Abstract

In this paper we discuss laboratory experiments that address the problem of self-governance in an asymmetric commons dilemma. Small-scale irrigation systems that provide food for hundreds of millions of people around the world are probably the most common example of such dilemmas. Here, we formulate an abstract dilemma in which subjects make both a decision about investment in the provision of infrastructure associated with the use of a resource and about how much to extract from the common-pool resource made available by this infrastructure. The impact of inherent asymmetry in irrigation systems on the provision of a resource and the impact of communication on the capacity of the group to solve the two-level commons dilemma of cooperation and coordination based on the analysis of the experimental data are discussed.

Keywords: Common-pool resources; Asymmetry; Irrigation; Fairness; Real-time experiment


 

Context matters to explain field experiments: results from Thai and Colombian fishing villages

Castillo, D., F. Bousquet, M.A. Janssen, K. Worrapimphong, and J-C. Cardenas

2011 Ecological Economics 70(9): 1609-1620.

 Abstract

During the last decade, field experiments regarding the study of common pool resource governance have been performed that replicated earlier findings of laboratory experiments. One of the questions is how the decisions made by participants in rural communities are influenced by their experience. This paper presents the results of field experiments in Colombia and Thailand on fishery resources. Context information is derived from the communities via in-depth interviews, surveys and role playing exercises. The use of different methodological tools allowed to link decisions in field experiments with contextual variables for two fishery villages. Explanation of core variables in social dilemmas is given, the degree of cooperation levels, preferred rules, rule compliance and enforcement. Main findings include: i) fishermen made decisions in the field experiments that reflected their own experience and context, ii) agreements for rule crafting are possible only under specific conditions that guarantees livelihoods and sustainability, iii) the broader context determines cooperation levels at a local level, iv) inequalities in the sanctioning of rule breakers decrease the possibilities of reaching cooperation agreements, and v) high levels of trust among local fishermen is not a sufficient condition for resource sustainability, when trust in external rule makers and enforcers is low.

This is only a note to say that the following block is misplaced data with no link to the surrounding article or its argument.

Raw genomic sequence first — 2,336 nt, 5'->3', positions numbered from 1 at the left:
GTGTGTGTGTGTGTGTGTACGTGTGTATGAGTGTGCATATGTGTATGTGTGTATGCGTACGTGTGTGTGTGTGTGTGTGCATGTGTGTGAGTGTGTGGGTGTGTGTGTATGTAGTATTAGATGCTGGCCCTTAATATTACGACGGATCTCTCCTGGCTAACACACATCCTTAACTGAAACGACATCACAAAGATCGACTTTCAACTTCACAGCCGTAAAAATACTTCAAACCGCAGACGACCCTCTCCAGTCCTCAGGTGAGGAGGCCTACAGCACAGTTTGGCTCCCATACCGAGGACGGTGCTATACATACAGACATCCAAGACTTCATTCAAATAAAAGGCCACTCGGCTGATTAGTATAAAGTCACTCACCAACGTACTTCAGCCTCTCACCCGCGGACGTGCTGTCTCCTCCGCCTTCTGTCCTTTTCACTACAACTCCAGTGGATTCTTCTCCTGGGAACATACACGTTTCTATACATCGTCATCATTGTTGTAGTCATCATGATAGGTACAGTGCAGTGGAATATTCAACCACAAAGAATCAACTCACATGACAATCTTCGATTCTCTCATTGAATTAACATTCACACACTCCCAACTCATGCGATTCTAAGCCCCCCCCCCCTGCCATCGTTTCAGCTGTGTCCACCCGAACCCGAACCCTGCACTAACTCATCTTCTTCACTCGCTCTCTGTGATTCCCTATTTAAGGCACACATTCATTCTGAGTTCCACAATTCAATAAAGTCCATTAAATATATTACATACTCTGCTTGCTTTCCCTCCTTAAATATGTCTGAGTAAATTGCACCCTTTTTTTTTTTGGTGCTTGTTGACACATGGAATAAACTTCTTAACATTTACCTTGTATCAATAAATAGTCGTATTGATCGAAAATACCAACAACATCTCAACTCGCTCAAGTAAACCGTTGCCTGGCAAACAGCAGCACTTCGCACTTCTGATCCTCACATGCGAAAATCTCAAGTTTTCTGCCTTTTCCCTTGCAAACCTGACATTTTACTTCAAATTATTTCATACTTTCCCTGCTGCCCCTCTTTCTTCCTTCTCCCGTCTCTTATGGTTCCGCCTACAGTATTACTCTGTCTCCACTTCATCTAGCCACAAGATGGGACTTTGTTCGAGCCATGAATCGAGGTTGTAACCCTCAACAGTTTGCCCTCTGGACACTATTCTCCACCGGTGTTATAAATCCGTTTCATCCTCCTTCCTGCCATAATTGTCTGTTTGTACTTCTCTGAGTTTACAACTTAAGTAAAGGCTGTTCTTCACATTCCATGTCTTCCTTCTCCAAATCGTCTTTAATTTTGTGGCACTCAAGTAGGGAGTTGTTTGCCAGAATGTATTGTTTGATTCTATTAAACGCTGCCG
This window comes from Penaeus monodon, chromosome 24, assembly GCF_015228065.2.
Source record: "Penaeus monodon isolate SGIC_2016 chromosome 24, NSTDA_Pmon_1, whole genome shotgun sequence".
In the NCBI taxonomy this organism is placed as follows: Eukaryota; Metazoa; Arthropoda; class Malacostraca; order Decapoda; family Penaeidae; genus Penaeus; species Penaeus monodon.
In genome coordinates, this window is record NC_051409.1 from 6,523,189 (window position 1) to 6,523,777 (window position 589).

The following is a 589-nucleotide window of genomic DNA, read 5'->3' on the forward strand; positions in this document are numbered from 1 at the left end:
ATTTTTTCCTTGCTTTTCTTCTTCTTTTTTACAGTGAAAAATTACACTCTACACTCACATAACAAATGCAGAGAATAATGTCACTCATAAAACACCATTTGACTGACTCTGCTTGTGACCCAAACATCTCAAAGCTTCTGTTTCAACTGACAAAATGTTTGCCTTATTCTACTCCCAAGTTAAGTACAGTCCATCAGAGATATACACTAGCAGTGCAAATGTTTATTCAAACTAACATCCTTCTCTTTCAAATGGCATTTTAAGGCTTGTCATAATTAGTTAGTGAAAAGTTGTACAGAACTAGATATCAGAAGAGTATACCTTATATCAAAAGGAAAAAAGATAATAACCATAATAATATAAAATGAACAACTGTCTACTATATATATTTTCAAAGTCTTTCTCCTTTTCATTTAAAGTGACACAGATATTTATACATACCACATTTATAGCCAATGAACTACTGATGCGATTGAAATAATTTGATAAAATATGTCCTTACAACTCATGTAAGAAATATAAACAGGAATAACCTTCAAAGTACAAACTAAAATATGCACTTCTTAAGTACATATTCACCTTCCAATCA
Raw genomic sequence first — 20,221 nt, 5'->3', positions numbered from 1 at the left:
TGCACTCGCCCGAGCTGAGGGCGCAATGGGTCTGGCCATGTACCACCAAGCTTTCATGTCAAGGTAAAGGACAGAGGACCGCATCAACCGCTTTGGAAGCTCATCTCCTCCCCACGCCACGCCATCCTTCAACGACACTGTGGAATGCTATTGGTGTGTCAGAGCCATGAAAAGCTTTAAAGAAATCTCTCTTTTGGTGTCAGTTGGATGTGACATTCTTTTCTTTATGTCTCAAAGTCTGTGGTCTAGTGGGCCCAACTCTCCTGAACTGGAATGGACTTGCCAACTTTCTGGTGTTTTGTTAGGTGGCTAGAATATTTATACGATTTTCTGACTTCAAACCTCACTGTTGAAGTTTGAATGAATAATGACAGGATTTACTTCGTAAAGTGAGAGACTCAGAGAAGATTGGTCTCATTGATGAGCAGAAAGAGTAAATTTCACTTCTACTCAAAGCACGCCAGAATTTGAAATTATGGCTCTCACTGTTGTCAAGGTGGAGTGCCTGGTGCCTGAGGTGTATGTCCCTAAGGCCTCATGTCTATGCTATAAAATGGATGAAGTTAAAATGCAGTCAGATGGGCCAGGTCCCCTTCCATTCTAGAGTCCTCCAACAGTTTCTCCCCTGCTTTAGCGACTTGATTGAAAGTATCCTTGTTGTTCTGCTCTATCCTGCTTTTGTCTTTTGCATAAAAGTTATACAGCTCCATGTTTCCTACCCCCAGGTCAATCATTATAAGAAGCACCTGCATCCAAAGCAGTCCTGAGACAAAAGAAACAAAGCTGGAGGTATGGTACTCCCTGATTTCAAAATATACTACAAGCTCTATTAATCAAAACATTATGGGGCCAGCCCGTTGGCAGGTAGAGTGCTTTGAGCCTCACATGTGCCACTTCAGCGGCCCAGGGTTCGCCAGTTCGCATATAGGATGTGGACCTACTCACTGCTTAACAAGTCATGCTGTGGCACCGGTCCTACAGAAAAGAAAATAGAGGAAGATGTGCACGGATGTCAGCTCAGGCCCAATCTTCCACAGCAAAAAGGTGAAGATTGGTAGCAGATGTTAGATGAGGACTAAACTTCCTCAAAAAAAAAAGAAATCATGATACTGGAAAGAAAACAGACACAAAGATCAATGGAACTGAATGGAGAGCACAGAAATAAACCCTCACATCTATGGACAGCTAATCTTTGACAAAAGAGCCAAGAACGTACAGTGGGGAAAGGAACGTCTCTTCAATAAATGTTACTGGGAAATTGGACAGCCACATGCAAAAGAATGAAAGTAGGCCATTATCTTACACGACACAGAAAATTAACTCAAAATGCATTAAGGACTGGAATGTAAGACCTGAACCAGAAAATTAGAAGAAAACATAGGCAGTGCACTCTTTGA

Keywords: Field experiments; Role games; Fisheries; Rules; Cooperation; Trust


 

Head-enders as stationary bandits in asymmetric commons: Comparing irrigation experiments in the laboratory and the field

Janssen, M.A., J.M. Anderies and J.C. Cardenas

2011 Ecological Economics 70(9): 1590-1598.

 Abstract

The emergence of large-scale irrigation systems has puzzled generations of social scientists, since they are particularly vulnerable to selfish rational actors who might exploit inherent asymmetries in the system (e.g. simply being the head-ender) or who might free ride on the provision of public infrastructure. As part of two related research projects that focus on how subtle social and environmental contextual variables affect the evolution and performance of institutional rules, several sets of experiments have been performed in laboratory settings at Arizona State University and in field settings in rural villages in Thailand and Colombia. In these experiments, participants make both a decision about how much to invest in public infrastructure and how much to extract from the resources generated by that public infrastructure. With both studies we find that head-enders act as stationary bandits. They do take unequal shares of the common-pool resource but if their share is very large relative to downstream participants’ shares, the latter will revolt. Therefore for groups to be successful, head-enders must restrain themselves in their use of their privileged access to the common-pool resource. The comparative approach shows that this result is robust across different social and ecological contexts.